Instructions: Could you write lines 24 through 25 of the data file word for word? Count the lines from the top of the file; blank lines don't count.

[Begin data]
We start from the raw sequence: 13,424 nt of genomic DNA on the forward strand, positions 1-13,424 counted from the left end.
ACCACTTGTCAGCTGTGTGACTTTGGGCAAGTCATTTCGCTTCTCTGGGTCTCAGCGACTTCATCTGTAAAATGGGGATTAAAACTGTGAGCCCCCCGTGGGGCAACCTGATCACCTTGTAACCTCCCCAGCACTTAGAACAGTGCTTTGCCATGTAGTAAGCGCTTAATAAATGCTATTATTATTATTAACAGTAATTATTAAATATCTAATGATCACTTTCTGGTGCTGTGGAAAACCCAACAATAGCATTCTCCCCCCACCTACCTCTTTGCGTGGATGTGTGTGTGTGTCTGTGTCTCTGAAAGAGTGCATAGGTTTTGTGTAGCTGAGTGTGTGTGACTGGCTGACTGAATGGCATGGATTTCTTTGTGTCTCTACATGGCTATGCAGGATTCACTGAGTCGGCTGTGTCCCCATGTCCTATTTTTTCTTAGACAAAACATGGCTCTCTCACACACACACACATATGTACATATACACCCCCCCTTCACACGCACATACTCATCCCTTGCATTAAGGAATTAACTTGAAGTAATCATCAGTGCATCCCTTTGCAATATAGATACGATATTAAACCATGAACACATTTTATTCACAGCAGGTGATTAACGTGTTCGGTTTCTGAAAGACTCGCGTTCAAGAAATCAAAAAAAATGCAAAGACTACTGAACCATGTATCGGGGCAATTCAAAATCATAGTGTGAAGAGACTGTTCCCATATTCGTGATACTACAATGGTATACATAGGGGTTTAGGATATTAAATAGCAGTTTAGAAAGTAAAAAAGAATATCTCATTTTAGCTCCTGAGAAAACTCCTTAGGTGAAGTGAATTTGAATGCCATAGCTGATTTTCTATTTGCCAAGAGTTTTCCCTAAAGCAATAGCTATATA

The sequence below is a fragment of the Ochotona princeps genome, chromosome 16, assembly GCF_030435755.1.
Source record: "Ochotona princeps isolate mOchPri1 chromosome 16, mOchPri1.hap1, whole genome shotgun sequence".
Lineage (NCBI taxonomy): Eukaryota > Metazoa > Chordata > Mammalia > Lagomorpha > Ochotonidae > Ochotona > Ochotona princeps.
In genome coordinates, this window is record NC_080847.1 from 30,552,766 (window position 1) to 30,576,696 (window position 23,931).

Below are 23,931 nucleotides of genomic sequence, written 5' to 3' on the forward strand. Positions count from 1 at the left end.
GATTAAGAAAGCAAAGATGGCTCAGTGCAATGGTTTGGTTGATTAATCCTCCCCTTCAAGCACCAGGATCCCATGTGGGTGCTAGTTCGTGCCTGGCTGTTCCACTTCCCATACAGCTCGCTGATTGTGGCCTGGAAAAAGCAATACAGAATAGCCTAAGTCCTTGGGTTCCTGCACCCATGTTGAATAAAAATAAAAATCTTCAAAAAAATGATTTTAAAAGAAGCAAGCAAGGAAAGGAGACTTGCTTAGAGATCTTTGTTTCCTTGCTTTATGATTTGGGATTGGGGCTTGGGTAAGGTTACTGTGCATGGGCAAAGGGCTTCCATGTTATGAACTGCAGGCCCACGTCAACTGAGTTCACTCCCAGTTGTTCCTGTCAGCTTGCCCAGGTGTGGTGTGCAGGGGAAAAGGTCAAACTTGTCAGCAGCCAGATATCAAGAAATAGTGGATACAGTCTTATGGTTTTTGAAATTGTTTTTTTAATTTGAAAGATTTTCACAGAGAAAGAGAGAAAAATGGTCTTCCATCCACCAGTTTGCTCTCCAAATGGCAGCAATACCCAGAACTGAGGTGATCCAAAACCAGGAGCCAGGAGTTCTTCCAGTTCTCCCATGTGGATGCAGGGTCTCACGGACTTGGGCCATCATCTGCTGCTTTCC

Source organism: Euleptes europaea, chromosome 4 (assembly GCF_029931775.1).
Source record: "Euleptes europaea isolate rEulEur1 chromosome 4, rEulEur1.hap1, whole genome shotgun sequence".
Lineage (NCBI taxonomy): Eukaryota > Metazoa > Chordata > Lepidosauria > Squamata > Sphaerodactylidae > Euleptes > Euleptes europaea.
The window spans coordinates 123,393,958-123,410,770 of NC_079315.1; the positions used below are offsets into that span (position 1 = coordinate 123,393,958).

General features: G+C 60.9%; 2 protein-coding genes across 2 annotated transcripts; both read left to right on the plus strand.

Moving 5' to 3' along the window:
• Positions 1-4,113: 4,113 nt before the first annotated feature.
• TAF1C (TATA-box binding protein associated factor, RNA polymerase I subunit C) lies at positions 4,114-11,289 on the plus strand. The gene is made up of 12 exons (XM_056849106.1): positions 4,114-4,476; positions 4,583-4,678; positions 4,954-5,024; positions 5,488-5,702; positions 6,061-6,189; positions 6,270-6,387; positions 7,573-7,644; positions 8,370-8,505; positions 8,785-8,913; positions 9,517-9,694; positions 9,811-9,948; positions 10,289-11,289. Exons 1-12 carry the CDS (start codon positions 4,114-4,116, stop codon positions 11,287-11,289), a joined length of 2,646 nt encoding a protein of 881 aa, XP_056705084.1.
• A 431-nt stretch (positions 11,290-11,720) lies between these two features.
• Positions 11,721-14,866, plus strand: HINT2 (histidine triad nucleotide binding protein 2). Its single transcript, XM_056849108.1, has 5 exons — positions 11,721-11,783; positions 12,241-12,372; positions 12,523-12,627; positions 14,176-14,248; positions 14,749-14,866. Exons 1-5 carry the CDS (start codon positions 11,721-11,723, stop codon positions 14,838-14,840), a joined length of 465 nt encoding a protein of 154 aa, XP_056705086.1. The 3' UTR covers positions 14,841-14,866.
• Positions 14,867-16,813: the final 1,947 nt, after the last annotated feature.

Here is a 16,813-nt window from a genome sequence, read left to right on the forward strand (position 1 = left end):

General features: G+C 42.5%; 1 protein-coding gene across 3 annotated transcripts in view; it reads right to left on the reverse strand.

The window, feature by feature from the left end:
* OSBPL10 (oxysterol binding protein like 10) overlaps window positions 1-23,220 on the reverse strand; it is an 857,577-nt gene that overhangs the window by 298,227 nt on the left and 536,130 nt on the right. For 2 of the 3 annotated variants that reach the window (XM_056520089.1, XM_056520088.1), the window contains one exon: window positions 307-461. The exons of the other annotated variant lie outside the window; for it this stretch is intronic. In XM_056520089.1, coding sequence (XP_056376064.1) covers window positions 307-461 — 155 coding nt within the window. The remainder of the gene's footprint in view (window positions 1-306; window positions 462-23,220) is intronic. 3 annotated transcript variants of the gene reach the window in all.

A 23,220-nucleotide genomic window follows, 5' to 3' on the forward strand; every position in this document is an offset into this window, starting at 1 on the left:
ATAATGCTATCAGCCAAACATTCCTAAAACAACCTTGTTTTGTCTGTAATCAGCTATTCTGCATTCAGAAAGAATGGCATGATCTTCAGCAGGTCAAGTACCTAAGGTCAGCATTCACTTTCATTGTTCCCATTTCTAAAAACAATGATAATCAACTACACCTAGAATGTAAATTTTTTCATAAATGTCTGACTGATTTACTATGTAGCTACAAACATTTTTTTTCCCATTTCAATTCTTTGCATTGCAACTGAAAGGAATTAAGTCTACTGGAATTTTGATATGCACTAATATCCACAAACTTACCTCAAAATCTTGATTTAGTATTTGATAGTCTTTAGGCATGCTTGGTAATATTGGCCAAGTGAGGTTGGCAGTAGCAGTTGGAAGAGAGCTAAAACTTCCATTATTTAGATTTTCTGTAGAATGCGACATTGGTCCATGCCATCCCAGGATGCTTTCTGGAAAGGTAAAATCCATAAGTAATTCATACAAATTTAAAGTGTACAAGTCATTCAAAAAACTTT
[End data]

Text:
A 23,220-nucleotide genomic window follows, 5' to 3' on the forward strand; every position in this document is an offset into this window, starting at 1 on the left:
ATAATGCTATCAGCCAAACATTCCTAAAACAACCTTGTTTTGTCTGTAATCAGCTATTCTGCATTCAGAAAGAATGGCATGATCTTCAGCAGGTCAAGTACCTAAGGTCAGCATTCACTTTCATTGTTCCCATTTCTAAAAACAATGATAATCAACTACACCTAGAATGTAAATTTTTTCATAAATGTCTGACTGATTTACTATGTAGCTACAAACATTTTTTTTCCCATTTCAATTCTTTGCATTGCAACTGAAAGGAATTAAGTCTACTGGAATTTTGATATGCACTAATATCCACAAACTTACCTCAAAATCTTGATTTAGTATTTGATAGTCTTTAGGCATGCTTGGTAATATTGGCCAAGTGAGGTTGGCAGTAGCAGTTGGAAGAGAGCTAAAACTTCCATTATTTAGATTTTCTGTAGAATGCGACATTGGTCCATGCCATCCCAGGATGCTTTCTGGAAAGGTAAAATCCATAAGTAATTCATACAAATTTAAAGTGTACAAGTCATTCAAAAAACTTT